- Unforeseeable emergency
3) Note requirements or exclusions of the plan
Of course, you should note any qualifiers your employee needs to follow to receive their pay. For instance, your NQDC plan probably reveals that your employee cannot work at a competing business after retiring.
Why Is the 409A Plan Important?
The reason why a 409A plan is actually important, particularly for startups, is to get recognition from the IRS about the value that your private stock holds. If you do not price it properly and fairly, the IRS may perceive it as giving away something of value without factoring the tax implications.
In fact, most startups are not subject to a 409A IRS audit. Certainly, there is greater potential for an IRS audit when your company starts to become profitable. Aside from audit, the Securities and Exchange Commission may check your pre-IPO stock awards.
Both of those processes are actually expensive and time-consuming. Of course, a 409A Valuation will be needed to prevent these types of problems and also decrease the potential for lawsuits.
What Are the Advantages of a 409A Plan?
Nonqualified deferred compensation plans actually benefit both your company and your employees.
If you are an employer, a NQDC plan will give you some following benefits:
- Flexibility: You will be able to select which executive or highly compensated employees can participate. You should offer this plan to every employee, since there are not any non-discriminatory rules.
- Small management fees: To set up a NQDC plan, there will be small upfront costs. However, you will not need to deal with ongoing fees to manage it.
- Cash flow increases: The money that your company brings in can be used for other things, as it does not need to go towards paying your employee right away.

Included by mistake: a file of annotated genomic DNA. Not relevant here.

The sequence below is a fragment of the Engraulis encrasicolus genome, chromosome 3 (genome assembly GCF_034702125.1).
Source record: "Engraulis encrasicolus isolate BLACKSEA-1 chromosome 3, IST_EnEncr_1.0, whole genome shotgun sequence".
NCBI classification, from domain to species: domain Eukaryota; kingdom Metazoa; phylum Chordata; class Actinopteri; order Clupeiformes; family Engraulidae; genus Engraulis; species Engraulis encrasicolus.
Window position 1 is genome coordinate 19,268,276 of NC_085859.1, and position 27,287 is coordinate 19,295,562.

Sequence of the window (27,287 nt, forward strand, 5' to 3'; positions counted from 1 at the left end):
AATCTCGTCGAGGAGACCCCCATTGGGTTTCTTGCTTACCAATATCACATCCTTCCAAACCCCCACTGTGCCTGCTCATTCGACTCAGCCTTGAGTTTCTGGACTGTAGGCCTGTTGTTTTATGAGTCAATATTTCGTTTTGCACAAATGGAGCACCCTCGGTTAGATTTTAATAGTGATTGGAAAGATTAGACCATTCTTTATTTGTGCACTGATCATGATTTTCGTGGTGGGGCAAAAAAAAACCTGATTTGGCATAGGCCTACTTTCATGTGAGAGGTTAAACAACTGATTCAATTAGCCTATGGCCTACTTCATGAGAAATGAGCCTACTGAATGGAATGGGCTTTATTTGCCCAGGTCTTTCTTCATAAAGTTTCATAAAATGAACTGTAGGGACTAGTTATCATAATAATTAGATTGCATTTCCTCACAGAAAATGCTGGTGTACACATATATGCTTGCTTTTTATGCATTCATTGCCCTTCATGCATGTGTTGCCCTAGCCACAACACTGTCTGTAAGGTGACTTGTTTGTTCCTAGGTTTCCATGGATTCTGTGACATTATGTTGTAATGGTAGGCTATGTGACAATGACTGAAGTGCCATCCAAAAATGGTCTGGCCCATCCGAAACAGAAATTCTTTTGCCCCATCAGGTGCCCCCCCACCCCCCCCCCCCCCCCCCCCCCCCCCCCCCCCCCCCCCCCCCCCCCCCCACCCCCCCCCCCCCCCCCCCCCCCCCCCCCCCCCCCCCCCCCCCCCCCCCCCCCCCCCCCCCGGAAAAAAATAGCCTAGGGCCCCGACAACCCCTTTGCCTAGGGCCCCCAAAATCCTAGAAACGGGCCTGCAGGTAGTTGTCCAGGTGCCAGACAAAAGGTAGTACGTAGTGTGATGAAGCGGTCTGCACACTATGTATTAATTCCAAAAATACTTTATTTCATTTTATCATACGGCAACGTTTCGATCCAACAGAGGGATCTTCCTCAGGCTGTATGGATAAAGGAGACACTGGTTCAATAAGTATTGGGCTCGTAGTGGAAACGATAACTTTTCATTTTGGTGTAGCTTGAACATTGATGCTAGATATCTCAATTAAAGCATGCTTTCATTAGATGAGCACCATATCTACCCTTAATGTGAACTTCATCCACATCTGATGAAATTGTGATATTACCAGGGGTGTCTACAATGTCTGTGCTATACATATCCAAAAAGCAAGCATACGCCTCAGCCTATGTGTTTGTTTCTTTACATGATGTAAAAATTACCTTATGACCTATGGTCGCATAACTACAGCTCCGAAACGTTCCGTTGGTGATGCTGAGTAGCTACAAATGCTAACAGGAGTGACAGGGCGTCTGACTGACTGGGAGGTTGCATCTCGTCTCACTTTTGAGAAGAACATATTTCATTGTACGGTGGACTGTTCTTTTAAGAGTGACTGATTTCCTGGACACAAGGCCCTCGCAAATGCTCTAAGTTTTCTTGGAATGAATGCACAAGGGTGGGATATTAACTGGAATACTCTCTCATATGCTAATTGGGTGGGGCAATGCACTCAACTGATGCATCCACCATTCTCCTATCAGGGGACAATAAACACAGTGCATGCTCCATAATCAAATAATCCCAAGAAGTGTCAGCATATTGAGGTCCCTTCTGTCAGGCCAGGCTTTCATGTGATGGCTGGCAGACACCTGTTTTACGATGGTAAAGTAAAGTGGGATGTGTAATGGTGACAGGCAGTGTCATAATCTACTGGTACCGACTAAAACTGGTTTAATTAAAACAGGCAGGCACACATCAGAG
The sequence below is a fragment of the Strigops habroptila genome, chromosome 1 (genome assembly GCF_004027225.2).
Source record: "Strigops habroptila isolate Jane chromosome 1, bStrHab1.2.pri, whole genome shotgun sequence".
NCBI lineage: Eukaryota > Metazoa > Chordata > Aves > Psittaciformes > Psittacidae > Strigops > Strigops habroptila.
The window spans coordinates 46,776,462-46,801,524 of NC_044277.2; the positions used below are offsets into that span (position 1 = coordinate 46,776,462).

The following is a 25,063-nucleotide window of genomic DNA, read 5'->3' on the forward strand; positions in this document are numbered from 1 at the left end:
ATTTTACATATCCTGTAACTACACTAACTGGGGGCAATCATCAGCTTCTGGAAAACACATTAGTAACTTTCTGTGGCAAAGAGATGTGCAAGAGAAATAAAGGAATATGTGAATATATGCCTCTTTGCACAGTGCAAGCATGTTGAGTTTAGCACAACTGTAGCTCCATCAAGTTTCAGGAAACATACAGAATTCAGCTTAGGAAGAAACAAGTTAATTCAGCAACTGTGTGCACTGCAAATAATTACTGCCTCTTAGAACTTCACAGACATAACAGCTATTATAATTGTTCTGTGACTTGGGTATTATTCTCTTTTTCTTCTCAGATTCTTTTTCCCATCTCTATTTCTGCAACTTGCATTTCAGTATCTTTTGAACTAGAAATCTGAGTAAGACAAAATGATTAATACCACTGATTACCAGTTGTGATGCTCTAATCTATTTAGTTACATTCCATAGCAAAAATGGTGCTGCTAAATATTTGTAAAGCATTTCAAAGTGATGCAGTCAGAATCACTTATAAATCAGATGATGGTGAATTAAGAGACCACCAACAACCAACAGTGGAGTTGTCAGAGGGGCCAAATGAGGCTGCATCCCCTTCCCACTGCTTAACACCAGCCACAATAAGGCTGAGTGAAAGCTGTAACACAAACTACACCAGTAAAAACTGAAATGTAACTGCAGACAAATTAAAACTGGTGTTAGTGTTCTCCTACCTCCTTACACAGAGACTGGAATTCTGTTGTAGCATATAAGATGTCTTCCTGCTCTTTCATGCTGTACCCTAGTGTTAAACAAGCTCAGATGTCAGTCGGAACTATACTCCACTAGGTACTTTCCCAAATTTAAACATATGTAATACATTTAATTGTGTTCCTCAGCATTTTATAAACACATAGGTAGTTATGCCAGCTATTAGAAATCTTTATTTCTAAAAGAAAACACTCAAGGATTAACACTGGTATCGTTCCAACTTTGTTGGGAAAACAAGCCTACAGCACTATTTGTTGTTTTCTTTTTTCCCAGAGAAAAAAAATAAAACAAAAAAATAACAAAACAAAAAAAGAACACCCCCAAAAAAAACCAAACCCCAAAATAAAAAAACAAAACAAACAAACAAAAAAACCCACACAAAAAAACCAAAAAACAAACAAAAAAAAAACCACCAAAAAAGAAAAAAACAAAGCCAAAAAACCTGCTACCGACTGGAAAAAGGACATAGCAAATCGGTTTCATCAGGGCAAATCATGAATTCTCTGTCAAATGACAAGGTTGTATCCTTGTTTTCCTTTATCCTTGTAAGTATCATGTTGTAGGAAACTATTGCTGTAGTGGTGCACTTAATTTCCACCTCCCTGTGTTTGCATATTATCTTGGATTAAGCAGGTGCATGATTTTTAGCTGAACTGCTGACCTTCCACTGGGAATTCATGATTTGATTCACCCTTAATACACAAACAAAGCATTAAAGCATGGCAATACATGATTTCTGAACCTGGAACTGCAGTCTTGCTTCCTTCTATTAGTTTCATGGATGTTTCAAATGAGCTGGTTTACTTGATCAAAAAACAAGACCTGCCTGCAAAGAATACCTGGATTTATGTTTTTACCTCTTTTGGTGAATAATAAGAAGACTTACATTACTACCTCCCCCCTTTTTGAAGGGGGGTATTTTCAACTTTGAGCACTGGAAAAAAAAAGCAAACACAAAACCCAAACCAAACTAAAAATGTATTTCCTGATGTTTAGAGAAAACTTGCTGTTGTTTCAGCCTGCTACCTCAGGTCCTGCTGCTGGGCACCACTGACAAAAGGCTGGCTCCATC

If you are an employee, a NQDC will benefit you, including:
- No maximum contribution amount: the IRS actually puts a limit to how much an employee can contribute to their 401(k) each year. There is no limit with the NQDC plan.
- Tax advantages: They will have less taxable income that can put them in a lower tax bracket, when your employee makes their deferral election.
What Are the Disadvantages of a 409A Plan?
In addition to benefiting both your company and your employees, a 409A plan or NQDC plan also has some disadvantages. Here they are:
- Withdrawing funds: Your employee will only be able to withdraw funds from a nonqualified deferred compensation plan on a predetermined date. They definitely cannot withdraw early like they can with a 401(k) or other qualified retirement plans.
- Fund protection: Your employee’s money is not protected by the Employee Retirement Income Security ACT (ERISA). It totally becomes a part of your business’ assets when they defer their income. It definitely could affect their retirement if you need to use money.
The point is, employee benefits are an important part of compensation packages. So, a nonqualified deferred compensation (NQDC) plan actually provides extra tax-deferred savings options to a small group of top individuals within your company.